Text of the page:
The city’s restaurant scene proves that Philadelphia really is the City of Brotherly Love, especially around Valentine’s Day. Travel our streets and you’re bound to find enchanting candle-lit bistros and intimate cafes around every corner. Here are five of Philadelphia’s most romantic dining spots to share with your sweetie.
Lunch Hours: Mon-Fri 11:30 a.m.–2:30 p.m.
Brunch Hours: Sat-Sun 11:30 a.m.–2:30 p.m.
Dinner Hours: Sun 5 p.m.–10 p.m.; Mon-Thurs 5 p.m.–10 p.m.; Fri-Sat 5 p.m.- midnight
Tapas have become the “It” cuisine lately, but at this romantic hot spot, Jose Garces’ (of “Iron Chef” fame) tapas are as authentic as can be. And since tapas are made for sharing, get ready to get intimate. Popular dishes at Amada include the pulpo a la gallega (Spanish octopus) and albondigas (lamb meatballs). Share a pitcher of sangria and enjoy each plate as they come out–each better than the last. And for an impressive bit of trivia, tell your date that amada means beloved.
Hours: Tues–Sat 5:30 p.m.–10 p.m.
Read any reviews on Fond and you’ll notice a trend: “Awesome little BYOB in South Philly!” Those reviewers are on to something, because this place is little and it is awesome. For a romantic dinner, you can’t go wrong with Fond’s intimate atmosphere. In fact, Philadelphia magazine voted it Best Restaurant for a First Date in 2011. Maybe it’s the amazing pork belly entree or the sublime malted-milk milkshake with peanut brittle, chocolate crumble and peanut butter ganache. Or perhaps it’s even the members of the wait staff, who are professional but never annoying. But there’s something that makes Fond so awesome, and you’ll just have to find out what it is for yourself.
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Hours: Mon-Thurs 11:30 a.m.-10 p.m.; Fri 11:30 a.m.-10:30 p.m.; Sat-Sun 4 p.m.-10:30 p.m.
Filled with fresh flowers and leafy plants, a healthy dose of wrought iron and soft lighting, this American bistro near Logan Square is reminiscent of New Orleans. Add in the jambalaya and spicy Louisiana barbecue shrimp, and you and your date might feel like you’ve been transported to the Big Easy. But this is not the raucous Mardis Gras Big Easy, but that of the gentler Tennessee Williams era. In fact, this charming cafe got its moniker from Mr. Williams’ play of the same name. Check the website; Rose Tattoo Cafe offers special menus for Valentine’s Day.
Hours: Mon-Sat 5:30 p.m.-10:30 p.m.; Sun 5 p.m.-10 p.m.
Friday Saturday Sunday has been a Rittenhouse Square mainstay for almost 40 years, enchanting scores of lovers with its cozy, hushed upstairs dining area and romantic lighting. Fans clamor for the luscious cream of mushroom soup (with local Kennett Square ‘shrooms) and butternut squash ravioli and wouldn’t think of leaving without the creme brulee. One of Friday Saturday Sunday’s best attributes though, is the fact that it only marks up its wine ten dollars (in some restaurants, wine mark-ups can be as much as 200 percent!). Your date will be impressed that you’re not only romantic, you’re sensible, too.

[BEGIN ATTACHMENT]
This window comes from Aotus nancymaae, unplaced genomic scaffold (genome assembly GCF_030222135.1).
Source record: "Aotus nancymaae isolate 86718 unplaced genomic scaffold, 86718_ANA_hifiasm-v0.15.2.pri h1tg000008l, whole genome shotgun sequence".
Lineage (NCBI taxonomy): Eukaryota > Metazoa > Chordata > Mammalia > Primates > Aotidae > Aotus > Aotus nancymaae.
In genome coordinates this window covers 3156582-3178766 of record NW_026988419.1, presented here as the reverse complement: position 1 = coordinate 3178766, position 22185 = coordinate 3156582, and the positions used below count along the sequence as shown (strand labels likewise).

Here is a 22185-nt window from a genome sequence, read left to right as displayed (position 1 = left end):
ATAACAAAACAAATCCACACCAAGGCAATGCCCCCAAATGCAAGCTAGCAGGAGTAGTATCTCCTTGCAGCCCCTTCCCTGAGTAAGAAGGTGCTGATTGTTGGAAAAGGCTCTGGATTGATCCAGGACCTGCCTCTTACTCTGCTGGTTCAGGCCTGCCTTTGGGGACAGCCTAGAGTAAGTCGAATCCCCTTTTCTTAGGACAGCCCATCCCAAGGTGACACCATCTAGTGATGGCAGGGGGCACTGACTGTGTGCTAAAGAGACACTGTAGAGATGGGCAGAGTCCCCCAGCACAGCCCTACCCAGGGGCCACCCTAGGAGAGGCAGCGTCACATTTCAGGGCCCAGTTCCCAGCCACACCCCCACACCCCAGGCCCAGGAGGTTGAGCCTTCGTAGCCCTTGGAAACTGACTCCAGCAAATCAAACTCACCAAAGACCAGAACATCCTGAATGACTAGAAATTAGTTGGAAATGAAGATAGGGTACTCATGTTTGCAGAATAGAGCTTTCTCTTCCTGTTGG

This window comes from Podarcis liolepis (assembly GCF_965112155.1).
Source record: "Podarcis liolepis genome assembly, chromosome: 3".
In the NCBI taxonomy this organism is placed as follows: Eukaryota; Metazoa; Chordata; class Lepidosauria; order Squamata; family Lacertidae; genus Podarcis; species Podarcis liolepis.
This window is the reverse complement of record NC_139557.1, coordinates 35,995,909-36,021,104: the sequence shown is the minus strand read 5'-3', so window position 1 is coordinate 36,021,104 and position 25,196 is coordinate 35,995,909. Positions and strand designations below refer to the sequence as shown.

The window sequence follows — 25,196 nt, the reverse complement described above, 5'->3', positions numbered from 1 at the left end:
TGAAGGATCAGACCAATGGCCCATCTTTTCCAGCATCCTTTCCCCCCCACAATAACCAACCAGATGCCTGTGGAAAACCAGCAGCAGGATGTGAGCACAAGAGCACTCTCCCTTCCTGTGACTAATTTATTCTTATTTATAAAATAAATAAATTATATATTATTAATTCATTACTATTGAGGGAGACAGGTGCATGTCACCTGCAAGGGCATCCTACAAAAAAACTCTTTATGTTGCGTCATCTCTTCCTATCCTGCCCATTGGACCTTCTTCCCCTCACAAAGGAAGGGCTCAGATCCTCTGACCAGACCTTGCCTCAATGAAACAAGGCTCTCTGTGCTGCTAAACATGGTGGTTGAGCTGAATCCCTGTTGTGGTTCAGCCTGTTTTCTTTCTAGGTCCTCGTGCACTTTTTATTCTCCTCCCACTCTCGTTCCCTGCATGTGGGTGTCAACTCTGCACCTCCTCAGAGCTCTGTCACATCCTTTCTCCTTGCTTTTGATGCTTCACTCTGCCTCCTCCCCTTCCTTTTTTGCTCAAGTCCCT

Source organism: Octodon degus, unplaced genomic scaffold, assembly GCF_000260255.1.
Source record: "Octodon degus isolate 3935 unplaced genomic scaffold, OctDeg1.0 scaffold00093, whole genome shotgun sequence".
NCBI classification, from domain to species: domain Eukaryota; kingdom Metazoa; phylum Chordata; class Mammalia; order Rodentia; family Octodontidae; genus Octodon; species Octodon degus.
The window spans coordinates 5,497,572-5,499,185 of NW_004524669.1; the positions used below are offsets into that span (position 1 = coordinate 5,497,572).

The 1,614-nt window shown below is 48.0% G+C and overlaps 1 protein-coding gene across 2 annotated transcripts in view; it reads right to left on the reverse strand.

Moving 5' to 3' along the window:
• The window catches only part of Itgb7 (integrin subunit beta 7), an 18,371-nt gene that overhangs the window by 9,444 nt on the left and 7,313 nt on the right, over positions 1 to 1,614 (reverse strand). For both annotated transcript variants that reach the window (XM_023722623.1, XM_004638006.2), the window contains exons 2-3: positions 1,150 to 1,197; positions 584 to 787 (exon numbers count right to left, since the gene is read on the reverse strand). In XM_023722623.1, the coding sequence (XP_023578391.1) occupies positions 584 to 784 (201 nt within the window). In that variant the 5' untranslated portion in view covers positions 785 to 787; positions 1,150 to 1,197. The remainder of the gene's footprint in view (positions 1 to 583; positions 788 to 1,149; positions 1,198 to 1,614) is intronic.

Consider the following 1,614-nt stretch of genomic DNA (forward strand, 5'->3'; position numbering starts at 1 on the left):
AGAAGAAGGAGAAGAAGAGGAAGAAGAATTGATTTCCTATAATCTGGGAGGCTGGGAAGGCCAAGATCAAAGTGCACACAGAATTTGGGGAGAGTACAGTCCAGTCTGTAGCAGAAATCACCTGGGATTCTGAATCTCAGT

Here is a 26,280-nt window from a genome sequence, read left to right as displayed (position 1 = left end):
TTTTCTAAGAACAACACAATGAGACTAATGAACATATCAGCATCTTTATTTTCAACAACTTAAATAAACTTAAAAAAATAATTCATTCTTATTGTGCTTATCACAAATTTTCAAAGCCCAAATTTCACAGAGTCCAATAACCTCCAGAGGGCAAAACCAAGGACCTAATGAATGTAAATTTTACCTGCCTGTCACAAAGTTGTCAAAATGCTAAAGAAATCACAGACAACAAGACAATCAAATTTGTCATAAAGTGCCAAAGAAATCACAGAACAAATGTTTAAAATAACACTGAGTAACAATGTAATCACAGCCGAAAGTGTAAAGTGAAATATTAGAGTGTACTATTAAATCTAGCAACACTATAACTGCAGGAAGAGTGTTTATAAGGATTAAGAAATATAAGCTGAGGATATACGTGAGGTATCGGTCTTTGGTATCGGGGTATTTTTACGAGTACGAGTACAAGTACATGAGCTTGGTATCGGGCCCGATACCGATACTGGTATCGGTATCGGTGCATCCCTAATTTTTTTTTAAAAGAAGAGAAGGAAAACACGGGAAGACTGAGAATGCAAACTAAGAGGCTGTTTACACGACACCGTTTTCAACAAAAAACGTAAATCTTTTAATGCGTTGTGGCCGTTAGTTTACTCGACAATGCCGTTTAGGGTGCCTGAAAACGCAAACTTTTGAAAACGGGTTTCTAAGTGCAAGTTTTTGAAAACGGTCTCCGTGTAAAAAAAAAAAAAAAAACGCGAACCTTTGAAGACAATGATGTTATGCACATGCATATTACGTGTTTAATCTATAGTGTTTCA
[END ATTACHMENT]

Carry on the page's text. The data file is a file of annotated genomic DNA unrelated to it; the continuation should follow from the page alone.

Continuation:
Hours: Mon-Sat 6 p.m.-9:30 p.m.; Sun Closed
“Possibly the best Italian restaurant on the East Coast,” raved Mario Batali. Yes, that Mario Batali. At this 35-seater in Washington Square, you can’t help but feel the intimacy, and you might as well get comfortable, because you’re going to be there a while. But that’s a good thing, as Zagat deems Vetri the “Best Philadelphia Transporting Experience.” Presently, Chef Marc Vetri’s tasting menu is the only dining option, and it’s an experience you won’t forget. The spinach gnocchi melts in your mouth, the sweet onion crepe with white truffle is delicious and sensuous, and the apple fritters with maple gelato have inspired many food critics to wax poetic. Settle in to this comfortable, elegant dining room and prepare to be transported.
Note: Most restaurants have Valentine’s Day specials; be sure to call or check their websites before the big day. You don’t want to disappoint, so make sure you make your reservations for Valentine’s Day (and the weekends surrounding it) early.
Trish Deitemyer is a freelance writer living in Philly. She covers Food & Drink and has been writing since 1986. Her work can be found at Examiner.com.